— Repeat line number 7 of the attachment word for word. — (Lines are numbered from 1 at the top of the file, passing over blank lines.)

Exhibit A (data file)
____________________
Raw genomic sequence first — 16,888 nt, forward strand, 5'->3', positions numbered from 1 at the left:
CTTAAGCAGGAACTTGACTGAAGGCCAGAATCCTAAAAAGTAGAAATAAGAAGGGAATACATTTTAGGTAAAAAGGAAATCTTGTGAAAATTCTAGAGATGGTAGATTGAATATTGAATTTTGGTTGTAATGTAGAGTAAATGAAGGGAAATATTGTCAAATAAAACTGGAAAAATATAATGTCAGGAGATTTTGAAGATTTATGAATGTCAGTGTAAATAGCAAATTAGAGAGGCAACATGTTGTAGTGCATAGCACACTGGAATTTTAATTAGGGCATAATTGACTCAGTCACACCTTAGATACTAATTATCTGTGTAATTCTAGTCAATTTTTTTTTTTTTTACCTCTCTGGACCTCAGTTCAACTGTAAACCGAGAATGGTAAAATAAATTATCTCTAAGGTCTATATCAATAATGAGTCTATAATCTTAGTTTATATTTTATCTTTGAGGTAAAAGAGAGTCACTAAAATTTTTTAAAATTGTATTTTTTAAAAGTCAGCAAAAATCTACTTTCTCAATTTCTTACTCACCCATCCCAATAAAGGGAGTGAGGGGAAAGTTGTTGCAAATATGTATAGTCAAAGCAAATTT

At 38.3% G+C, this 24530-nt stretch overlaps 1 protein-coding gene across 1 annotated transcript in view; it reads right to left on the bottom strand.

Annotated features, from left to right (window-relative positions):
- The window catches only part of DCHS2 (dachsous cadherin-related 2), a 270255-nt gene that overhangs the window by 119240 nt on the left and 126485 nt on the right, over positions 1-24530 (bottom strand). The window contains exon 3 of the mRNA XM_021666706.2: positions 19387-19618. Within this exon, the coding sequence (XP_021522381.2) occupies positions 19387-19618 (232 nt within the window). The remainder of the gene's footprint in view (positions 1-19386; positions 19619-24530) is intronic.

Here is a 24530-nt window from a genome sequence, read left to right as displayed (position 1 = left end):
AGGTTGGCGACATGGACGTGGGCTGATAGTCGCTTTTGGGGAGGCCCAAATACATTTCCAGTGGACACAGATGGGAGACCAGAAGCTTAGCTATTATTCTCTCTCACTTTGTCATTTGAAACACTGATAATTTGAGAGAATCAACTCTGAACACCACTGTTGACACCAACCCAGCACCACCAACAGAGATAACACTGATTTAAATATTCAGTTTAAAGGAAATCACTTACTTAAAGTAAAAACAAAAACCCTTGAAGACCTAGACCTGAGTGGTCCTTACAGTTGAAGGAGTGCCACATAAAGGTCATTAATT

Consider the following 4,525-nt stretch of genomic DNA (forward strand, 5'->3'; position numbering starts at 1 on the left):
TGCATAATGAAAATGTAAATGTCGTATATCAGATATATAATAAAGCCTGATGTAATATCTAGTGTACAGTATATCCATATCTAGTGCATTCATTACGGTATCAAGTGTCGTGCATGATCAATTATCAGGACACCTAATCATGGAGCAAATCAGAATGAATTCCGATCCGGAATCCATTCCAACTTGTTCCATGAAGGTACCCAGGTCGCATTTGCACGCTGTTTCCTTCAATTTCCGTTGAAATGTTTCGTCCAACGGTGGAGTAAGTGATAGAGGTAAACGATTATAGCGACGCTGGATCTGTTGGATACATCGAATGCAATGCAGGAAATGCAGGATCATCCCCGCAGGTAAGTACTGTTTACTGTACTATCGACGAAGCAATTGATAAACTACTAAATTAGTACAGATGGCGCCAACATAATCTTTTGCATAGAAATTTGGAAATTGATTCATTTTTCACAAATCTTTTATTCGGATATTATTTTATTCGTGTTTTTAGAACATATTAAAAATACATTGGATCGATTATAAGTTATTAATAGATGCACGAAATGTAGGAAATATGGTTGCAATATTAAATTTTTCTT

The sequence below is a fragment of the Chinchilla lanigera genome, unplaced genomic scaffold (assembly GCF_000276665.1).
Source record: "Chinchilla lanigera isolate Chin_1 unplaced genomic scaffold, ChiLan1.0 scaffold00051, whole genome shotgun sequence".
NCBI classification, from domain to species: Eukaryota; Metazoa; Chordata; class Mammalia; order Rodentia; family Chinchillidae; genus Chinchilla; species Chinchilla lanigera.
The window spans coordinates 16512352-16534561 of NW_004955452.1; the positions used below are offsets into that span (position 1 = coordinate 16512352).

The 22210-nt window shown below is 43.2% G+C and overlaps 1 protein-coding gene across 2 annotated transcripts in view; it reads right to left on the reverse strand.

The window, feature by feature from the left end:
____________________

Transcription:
AGGTTGGCGACATGGACGTGGGCTGATAGTCGCTTTTGGGGAGGCCCAAATACATTTCCAGTGGACACAGATGGGAGACCAGAAGCTTAGCTATTATTCTCTCTCACTTTGTCATTTGAAACACTGATAATTTGAGAGAATCAACTCTGAACACCACTGTTGACACCAACCCAGCACCACCAACAGAGATAACACTGATTTAAATATTCAGTTTAAAGGAAATCACTTACTTAAAGTAAAAACAAAAACCCTTGAAGACCTAGACCTGAGTGGTCCTTACAGTTGAAGGAGTGCCACATAAAGGTCATTAATT